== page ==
Dr. Shapiro, pancreas transplant surgeon at the Starzl Transplantation Institute testified on her behalf. Reigh testified by phone, too sick to come to the hearing.
The Clinic lost. The judge commented that he could not issue a ruling contrary to Medicare’s national policy since the matter was out of his jurisdiction.
The defeat was staggering— for Reigh, for Smetanka and for the Clinic students who had worked so very hard preparing this case.
Echoing in Stella Smetanka’s ears were the words of Sharon Reigh, “When I received my initial letter from Medicare saying that I had been denied coverage for a transplant—a transplant both my doctors and I knew I desperately needed—it felt as if I had just been handed a death sentence. And in effect, I had.”
Deeply convinced that Sharon Reigh was suffering unnecessarily and unjustly, Smetanka decided to continue the fight. Smetanka still believed that the crux of the case lay in the student’s initial research. Their premise was that pancreas transplants, when originally developed had been considered “experimental” and “investigational,” and as such, had not warranted Medicare coverage. But, given the advances in pancreas transplantation over the last 10 years, the original NCD now was obsolete.
Led by Smetanka, Pitt Clinic students began an intense period of research, “finding evidence that really began to turn the tide,” said Smetanka. “We documented dramatic advances that had occurred in the science and practice of transplantation over the past 10 years. The disparity between the NCD’s science and current medical evidence had become increasingly evident to us,” said Jeff Cadle, ’05, who had worked on the case as a Clinic student.
More convinced than ever, Smetanka now knew that it was an outdated NCD standing between Sharon Reigh and a pancreas transplant. And Smetanka now knew what the Clinic’s next steps had to be. They would challenge the existing NCD—a move considered highly unusual. Challenges to the Centers for Medicare and Medicaid were rarely prompted by individual cases. Rather, such challenges to broad national policy traditionally fell to national organizations such as large U.S. transplant centers or professional organizations such as the American Society of Transplant Surgeons.
Yet, remaining undeterred, the Clinic launched their challenge in 2004, inaugurating a 2 1/2 year legal process that now carried a much broader national significance.
A significance not lost on the Clinic’s students. Anthony Choe, ’05, who had participated in the case as a third-year law student, commented, “In the back of our minds, we knew we were involved in something big—a case that had the potential to change public policy. We knew at the time there were very few analogies to this case at the Clinic where we could not only help an individual but also help an entire group of people.”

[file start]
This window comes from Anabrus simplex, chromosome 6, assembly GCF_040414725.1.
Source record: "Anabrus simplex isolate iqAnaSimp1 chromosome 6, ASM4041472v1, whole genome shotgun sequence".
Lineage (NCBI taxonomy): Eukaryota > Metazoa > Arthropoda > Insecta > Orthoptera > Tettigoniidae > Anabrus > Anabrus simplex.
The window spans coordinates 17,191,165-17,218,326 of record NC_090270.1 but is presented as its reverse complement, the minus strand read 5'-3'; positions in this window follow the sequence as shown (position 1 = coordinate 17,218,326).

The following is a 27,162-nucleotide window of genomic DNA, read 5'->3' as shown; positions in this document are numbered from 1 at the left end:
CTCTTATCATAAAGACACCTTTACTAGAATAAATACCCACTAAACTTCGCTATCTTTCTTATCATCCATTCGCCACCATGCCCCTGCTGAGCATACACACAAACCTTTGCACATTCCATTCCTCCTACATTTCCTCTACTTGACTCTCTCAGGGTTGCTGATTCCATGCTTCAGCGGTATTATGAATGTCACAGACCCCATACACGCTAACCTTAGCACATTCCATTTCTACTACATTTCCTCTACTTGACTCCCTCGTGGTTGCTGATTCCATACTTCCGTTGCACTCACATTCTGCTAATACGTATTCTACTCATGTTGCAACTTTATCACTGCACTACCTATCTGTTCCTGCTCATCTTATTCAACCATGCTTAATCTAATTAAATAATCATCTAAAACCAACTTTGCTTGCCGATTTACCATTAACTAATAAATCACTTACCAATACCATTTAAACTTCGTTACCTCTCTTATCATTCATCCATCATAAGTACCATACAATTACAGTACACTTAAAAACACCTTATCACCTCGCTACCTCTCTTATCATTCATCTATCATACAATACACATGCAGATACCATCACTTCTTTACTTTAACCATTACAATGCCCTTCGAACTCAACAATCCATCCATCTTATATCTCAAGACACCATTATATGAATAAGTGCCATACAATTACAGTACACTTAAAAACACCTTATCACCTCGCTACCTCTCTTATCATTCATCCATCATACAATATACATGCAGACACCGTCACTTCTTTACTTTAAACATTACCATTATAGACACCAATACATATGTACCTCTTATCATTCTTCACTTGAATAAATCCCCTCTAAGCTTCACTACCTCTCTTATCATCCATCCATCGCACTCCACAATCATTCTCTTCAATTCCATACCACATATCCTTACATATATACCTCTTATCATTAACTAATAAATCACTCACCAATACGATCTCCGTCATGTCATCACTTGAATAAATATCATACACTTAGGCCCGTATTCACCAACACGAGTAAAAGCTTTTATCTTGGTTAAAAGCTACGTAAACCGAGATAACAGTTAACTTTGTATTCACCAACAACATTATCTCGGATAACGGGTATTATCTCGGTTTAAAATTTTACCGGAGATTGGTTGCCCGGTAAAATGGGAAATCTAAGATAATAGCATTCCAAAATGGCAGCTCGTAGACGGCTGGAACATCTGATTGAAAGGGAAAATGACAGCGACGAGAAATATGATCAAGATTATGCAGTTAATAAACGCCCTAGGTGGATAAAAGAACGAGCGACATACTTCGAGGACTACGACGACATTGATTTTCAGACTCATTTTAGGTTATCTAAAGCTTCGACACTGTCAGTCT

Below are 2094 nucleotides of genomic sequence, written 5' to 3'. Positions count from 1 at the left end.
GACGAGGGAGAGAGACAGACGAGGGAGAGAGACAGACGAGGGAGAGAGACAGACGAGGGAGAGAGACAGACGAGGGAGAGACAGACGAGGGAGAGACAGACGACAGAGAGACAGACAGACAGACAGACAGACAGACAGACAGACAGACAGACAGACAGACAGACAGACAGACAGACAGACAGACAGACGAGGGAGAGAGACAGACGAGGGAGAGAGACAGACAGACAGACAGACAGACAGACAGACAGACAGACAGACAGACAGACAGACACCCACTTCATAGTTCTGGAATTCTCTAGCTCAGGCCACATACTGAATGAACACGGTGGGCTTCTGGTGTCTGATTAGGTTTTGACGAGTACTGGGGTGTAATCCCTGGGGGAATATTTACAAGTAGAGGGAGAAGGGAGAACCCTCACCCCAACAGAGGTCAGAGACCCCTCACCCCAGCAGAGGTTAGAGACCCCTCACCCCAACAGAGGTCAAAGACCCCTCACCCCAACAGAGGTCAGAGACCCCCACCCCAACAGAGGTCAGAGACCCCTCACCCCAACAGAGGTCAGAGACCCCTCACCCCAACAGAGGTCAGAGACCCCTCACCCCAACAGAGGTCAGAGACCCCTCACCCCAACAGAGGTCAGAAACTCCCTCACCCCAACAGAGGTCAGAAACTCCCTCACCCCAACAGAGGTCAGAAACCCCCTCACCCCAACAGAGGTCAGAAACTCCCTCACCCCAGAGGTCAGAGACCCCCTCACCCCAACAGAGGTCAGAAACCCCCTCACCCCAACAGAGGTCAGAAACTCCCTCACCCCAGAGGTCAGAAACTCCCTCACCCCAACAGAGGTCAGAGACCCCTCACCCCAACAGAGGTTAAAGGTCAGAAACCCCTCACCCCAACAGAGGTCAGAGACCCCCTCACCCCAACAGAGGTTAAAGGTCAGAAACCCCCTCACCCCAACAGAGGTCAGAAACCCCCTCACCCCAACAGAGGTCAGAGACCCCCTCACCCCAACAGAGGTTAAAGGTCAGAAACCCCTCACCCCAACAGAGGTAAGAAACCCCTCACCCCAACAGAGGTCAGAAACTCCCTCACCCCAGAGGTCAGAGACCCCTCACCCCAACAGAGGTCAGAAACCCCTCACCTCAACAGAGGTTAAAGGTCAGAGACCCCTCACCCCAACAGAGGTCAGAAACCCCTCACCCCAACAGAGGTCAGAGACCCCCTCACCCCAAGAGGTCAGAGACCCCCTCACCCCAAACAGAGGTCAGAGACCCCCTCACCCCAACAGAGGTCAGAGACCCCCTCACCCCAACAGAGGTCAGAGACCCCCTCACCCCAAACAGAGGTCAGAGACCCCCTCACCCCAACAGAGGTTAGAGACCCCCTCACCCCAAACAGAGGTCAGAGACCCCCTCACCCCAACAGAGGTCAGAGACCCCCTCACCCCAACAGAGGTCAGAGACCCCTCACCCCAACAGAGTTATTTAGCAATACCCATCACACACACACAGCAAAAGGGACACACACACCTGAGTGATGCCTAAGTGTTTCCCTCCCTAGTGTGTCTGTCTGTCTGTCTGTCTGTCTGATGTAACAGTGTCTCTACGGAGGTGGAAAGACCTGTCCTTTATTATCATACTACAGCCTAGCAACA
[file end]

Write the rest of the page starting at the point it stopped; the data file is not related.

“The students really rose to the occasion,” recalled Smetanka. “They understood that this case presented broad learning opportunities for them—learning not only how to advocate for a client, but also how to research and interpret scientific studies, work with physicians, and then craft a legal argument. It was truly gratifying for me to see just how well all of the students responded.”
Designed with the twofold mission of educating law students and serving those who otherwise could not afford legal representation, the Pitt Health Law Clinic offers free legal guidance and support to those most in need. Under the expert supervision of Clinic Director Smetanka and certified by the Pennsylvania Supreme Court, Pitt Law students directly represent clients. They are often involved in client work challenging denial of disability benefits by the Social Security Administration or Medicare denials of coverage. They gain valuable trial experience—such as gathering expert opinions and crossexamining experts. A one-semester course, the Clinic allows students to become involved in ongoing casework.
And so, each semester for nearly 3 1/2 years, different teams of Clinic students became actively involved in the Sharon Reigh case. Each team was important in its own way, making significant contributions within every phase of the case.
As the years went by and the legal process unfolded, they conducted research, attended hearings, worked with the Starzl Transplantation Institute, sought statements from doctors, clinics, and health plans from across the country, and drafted legal arguments. The student teams operated like a well-orchestrated relay, passing the baton from one team to the next.
“And orchestrating it all was Professor Smetanka,” says Choe, “who never let us miss a beat. Passionate about the case, she set the tone for our work, was a guiding force in moving the case forward and was instrumental in our learning process. She understood the case front to back, and provided guidance on where we needed to go, always helping us take the next step.”